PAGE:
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The Role of the Religious Right in the Foley Affair

The Religious Right will condemn others, but never holds themselves accountable.

Hans Johnson

A telltale habit of extremism is its refusal to look in the mirror.

Complete lack of independence from the GOP is one reason the religious right has a hand in the scandals like the Foley affair.

Take Focus on the Family: Reacting to the revelation of former Republican Rep. Mark Foley’s predatory behavior, Jim Dobson, the head of the $100-million-a-year mega-nonprofit based in Colorado Springs, sounded neither concerned nor contemplative, but instead like a conspiracy theorist. “(It was released by liberals) on the last day of the session of Congress,” he told a nationwide audience of radio listeners on Oct. 6. They’ve held it for years, and they threw it out there on the last day of the session demanding that the Speaker of the House resign.”

Dobson has practice in wild-eyed accusation. Indeed, it’s a tone he’s perfected to the point of being stuck in a rut. Whereas most bona fide religious leaders would treat misdeeds by cronies of their cause somberly and look to the scriptures of their faith as a reference point, Dobson and his peers on the religious right shift straight into attack mode. 

This incapacity for reflection and failure to direct moral criticism close to home are distinguishing characteristics of extremism. They are also crucial ingredients in the recipe for the Foley scandal. Year after year, by aiming their scrutiny and disgust at Democrats, gay activists and liberals,” Focus on the Family has created a climate of impunity for conservatives indulging in the very sort of manipulation, endangerment and arrogance at issue in the current scandal.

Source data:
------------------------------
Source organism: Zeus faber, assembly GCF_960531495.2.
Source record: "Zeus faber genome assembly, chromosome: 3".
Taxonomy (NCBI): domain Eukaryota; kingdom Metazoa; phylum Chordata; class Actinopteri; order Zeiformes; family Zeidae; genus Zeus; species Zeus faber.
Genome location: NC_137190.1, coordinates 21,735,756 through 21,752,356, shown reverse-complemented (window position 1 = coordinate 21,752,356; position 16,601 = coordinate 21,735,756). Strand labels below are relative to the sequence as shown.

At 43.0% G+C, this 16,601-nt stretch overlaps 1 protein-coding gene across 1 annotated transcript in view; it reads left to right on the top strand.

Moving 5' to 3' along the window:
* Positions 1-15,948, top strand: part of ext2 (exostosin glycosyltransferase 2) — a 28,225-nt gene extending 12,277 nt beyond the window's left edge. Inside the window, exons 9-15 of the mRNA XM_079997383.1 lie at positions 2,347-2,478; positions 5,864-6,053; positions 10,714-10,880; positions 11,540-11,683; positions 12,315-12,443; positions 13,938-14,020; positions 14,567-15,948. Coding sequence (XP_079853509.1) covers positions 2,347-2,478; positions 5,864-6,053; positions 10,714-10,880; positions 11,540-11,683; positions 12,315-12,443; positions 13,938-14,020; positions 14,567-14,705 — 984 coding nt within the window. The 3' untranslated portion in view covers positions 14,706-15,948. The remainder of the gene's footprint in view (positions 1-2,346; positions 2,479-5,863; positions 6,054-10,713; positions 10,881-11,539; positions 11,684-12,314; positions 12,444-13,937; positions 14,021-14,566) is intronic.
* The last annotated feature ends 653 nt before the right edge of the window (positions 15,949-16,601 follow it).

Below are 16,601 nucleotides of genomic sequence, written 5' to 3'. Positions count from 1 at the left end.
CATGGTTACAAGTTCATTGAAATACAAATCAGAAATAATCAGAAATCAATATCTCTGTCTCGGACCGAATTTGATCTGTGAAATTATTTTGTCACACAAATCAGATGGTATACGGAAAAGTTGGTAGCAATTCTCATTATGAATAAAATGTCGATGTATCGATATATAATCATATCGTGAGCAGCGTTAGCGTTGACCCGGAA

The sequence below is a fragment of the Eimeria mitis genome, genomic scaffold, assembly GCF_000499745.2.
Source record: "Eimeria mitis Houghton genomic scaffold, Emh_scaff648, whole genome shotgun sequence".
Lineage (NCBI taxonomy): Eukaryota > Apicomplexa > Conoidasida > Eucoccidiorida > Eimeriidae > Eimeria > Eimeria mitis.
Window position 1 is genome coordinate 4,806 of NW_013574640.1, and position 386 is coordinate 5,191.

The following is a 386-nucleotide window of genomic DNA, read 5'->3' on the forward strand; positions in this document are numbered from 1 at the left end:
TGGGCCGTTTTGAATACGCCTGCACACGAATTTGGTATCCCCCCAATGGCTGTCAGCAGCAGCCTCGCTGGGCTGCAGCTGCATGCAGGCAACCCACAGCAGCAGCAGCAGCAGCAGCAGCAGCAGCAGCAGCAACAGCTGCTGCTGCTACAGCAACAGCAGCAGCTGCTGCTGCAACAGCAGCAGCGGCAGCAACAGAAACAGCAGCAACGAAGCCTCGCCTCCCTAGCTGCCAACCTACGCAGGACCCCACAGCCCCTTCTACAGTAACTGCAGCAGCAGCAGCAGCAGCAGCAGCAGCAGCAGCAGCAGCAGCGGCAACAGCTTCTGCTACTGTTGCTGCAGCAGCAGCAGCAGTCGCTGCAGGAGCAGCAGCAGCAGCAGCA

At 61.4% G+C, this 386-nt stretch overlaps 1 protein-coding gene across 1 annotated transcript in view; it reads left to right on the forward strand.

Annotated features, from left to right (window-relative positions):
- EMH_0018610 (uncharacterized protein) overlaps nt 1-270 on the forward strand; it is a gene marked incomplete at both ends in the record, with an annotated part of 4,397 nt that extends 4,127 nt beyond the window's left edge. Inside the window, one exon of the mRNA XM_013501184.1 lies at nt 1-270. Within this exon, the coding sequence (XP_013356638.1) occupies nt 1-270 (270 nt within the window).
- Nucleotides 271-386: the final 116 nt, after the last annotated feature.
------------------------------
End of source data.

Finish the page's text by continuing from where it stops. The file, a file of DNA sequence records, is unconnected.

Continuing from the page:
Dobson’s de facto blessing of right-wing immorality has another consequence. By inviting his supporters to see themselves as passive victims of corrupting trends and behaviors for which they blame liberal” outsiders, he exempts himself and his supporters from responsibility. This habit defies both common sense and the message of the Christian gospel. In Matthew 7, for instance, Jesus took pains to warn against deficiency of self-awareness, better known as hypocrisy. Cast out first the blocks that are stuck in your own eyes, he told his disciples, so that you can see clearly if you even dare to go after the bits in the eyes of others. Focus on the Family has absorbed this message in reverse. 

An examination of its publications shows how deep this perversion goes. Over the past decade, the group’s Citizen magazine has devolved into a monthly 32-page screed attacking gay people. Shorter, but no less soaked in prejudice, are the group’s direct mail pieces. While railing against nude images in print and broadcast media, the organization engages in a kind of antigay pornography meant to incense and titillate its readership. 

In a June fundraising letter, Dobson wrote that homosexual activists and their allies on the far left had crafted an alarming new strategy to gain control of children.” This plan, according to Dobson, involves not sexual innuendo and stalking of teenagers by a Republican congressman, but rather pro-gay indoctrination at public schools run by feckless teachers bent on controlling children’s minds” through a required curriculum” of tolerance education.” According to his imagined scenario, an instructor must describe the great contributions made by those in the lifestyle’ ” and cannot mention the contributions to society made by people of faith,” lest school administrators buckle under the pressure of lawsuits and plans to withhold two-thirds of the school district’s budget.”